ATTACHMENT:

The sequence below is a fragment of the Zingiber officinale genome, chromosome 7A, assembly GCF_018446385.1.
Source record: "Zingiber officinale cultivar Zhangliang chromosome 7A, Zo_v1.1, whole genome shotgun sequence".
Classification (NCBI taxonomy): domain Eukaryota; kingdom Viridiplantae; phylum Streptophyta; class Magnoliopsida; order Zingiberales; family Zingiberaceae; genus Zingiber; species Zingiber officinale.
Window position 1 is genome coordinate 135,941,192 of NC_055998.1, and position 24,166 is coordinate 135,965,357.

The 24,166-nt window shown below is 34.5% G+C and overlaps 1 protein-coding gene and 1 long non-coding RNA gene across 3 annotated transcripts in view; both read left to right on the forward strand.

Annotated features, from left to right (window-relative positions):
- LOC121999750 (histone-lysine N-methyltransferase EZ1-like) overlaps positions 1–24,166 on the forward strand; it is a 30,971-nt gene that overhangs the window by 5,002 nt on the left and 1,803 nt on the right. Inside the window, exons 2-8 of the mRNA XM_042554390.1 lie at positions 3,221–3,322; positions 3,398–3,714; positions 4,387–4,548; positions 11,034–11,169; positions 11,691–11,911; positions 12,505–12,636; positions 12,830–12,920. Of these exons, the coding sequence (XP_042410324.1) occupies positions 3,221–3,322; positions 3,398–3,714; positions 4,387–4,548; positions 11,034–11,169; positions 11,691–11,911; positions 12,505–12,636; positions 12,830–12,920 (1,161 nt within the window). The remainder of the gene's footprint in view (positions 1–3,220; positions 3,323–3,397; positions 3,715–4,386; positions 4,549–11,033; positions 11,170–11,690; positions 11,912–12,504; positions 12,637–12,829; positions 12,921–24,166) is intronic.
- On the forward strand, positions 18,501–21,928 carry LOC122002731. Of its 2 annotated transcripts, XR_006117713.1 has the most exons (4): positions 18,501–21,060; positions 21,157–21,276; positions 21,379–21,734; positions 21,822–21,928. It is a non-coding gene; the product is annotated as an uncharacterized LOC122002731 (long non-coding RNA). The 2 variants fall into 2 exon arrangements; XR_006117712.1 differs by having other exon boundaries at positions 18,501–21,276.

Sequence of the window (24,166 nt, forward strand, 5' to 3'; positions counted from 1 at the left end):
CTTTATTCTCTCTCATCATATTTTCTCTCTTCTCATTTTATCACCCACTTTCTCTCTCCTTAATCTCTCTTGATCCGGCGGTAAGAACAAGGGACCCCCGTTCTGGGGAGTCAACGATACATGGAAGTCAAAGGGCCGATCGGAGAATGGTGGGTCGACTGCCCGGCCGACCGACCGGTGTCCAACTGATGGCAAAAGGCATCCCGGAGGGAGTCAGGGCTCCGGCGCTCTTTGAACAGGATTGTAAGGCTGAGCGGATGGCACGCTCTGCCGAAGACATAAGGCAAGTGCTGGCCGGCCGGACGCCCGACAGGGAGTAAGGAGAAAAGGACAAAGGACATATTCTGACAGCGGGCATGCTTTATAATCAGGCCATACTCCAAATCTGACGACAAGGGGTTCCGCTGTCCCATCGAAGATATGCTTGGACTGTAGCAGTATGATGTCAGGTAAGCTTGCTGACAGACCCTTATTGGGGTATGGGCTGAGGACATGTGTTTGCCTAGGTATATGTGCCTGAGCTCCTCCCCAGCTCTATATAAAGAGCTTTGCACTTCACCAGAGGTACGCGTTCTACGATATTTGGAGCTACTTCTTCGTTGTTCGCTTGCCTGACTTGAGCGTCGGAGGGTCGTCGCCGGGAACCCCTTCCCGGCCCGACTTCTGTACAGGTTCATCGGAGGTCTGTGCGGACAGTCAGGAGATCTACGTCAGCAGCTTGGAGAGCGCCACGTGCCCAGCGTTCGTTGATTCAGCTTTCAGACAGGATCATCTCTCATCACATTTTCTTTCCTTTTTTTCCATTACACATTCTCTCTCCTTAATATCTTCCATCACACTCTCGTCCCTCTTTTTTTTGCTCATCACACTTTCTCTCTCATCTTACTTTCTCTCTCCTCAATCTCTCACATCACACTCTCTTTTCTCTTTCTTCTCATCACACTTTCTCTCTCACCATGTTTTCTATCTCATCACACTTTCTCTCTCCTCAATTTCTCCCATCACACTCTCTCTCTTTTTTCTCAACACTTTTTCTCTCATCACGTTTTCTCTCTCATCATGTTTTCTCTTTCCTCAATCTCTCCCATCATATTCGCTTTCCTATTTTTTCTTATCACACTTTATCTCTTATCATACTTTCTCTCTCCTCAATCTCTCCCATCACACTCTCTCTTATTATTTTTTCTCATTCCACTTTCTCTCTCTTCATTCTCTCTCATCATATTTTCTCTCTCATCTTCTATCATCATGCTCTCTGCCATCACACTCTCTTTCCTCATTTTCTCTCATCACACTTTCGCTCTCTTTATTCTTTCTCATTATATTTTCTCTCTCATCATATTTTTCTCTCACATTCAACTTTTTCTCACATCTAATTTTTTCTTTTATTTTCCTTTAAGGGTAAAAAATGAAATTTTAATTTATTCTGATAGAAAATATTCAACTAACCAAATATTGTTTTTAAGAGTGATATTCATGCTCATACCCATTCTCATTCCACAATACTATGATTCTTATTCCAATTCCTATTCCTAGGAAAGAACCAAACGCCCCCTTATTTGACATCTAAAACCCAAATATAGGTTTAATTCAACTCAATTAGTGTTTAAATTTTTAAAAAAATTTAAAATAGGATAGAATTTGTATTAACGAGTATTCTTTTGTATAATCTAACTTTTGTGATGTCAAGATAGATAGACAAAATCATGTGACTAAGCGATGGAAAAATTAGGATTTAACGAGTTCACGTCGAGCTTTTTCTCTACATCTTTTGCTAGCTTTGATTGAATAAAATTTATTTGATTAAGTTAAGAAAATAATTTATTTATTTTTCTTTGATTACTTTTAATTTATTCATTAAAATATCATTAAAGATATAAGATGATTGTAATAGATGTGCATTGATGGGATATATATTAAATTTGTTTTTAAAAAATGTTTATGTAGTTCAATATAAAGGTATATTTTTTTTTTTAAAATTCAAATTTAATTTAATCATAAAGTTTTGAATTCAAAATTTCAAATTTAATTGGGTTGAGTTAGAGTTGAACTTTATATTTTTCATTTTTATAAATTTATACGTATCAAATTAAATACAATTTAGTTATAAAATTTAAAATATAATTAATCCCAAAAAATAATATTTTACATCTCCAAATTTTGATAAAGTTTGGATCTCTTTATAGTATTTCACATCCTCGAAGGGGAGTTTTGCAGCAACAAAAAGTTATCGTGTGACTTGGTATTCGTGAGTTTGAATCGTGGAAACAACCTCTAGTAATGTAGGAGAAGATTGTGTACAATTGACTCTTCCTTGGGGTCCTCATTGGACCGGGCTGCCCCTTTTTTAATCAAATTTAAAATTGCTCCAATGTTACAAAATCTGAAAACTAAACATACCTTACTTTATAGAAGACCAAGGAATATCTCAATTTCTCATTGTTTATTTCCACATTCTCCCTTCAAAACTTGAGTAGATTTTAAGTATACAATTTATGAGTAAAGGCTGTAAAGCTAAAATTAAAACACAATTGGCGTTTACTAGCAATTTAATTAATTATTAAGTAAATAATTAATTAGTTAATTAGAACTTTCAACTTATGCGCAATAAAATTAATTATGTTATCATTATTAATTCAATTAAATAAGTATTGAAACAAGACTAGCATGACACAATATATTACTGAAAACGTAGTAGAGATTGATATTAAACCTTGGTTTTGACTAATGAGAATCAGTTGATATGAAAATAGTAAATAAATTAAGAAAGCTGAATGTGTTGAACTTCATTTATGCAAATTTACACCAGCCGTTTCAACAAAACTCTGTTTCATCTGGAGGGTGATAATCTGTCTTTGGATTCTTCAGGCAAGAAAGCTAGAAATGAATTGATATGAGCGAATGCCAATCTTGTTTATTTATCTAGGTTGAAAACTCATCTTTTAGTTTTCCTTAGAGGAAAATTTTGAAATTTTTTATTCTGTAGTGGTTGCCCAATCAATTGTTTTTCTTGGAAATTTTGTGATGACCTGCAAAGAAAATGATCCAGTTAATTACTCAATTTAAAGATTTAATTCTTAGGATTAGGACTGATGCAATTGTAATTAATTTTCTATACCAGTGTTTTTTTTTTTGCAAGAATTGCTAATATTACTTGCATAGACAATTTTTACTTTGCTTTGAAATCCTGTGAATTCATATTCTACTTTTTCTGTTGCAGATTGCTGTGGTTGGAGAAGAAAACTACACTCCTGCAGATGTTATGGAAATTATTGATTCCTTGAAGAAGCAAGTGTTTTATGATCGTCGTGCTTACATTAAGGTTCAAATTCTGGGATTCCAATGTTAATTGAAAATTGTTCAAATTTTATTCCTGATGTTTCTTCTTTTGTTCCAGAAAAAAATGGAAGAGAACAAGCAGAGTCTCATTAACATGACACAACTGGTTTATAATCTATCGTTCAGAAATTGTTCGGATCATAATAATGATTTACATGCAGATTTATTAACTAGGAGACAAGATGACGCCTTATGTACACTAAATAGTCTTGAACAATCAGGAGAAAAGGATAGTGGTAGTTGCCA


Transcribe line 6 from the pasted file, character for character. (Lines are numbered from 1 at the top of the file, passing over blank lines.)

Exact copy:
Annotated features, from left to right (window-relative positions):